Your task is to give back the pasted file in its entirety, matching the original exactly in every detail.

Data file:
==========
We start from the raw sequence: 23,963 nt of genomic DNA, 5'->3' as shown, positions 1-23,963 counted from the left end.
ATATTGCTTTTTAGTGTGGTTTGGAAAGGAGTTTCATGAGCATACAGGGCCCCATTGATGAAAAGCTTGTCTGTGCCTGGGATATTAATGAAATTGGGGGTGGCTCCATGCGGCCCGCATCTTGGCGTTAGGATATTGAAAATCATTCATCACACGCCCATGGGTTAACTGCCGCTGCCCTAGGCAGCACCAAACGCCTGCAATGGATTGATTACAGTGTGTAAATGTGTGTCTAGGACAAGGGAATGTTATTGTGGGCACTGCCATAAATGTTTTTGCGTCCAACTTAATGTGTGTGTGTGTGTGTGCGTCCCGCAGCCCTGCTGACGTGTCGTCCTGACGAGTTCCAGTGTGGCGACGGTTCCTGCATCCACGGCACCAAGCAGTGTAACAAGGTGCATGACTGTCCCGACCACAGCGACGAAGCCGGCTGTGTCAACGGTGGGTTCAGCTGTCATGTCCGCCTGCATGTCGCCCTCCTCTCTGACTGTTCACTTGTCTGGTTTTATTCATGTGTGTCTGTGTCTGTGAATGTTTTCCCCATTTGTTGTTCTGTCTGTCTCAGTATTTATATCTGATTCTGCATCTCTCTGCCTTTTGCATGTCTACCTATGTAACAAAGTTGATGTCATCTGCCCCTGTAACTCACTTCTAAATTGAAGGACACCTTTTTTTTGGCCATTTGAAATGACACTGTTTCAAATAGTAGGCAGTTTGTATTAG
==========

We start from the raw sequence: 23,963 nt of genomic DNA, 5'->3' as shown, positions 1-23,963 counted from the left end.
ATATTGCTTTTTAGTGTGGTTTGGAAAGGAGTTTCATGAGCATACAGGGCCCCATTGATGAAAAGCTTGTCTGTGCCTGGGATATTAATGAAATTGGGGGTGGCTCCATGCGGCCCGCATCTTGGCGTTAGGATATTGAAAATCATTCATCACACGCCCATGGGTTAACTGCCGCTGCCCTAGGCAGCACCAAACGCCTGCAATGGATTGATTACAGTGTGTAAATGTGTGTCTAGGACAAGGGAATGTTATTGTGGGCACTGCCATAAATGTTTTTGCGTCCAACTTAATGTGTGTGTGTGTGTGTGCGTCCCGCAGCCCTGCTGACGTGTCGTCCTGACGAGTTCCAGTGTGGCGACGGTTCCTGCATCCACGGCACCAAGCAGTGTAACAAGGTGCATGACTGTCCCGACCACAGCGACGAAGCCGGCTGTGTCAACGGTGGGTTCAGCTGTCATGTCCGCCTGCATGTCGCCCTCCTCTCTGACTGTTCACTTGTCTGGTTTTATTCATGTGTGTCTGTGTCTGTGAATGTTTTCCCCATTTGTTGTTCTGTCTGTCTCAGTATTTATATCTGATTCTGCATCTCTCTGCCTTTTGCATGTCTACCTATGTAACAAAGTTGATGTCATCTGCCCCTGTAACTCACTTCTAAATTGAAGGACACCTTTTTTTTGGCCATTTGAAATGACACTGTTTCAAATAGTAGGCAGTTTGTATTAG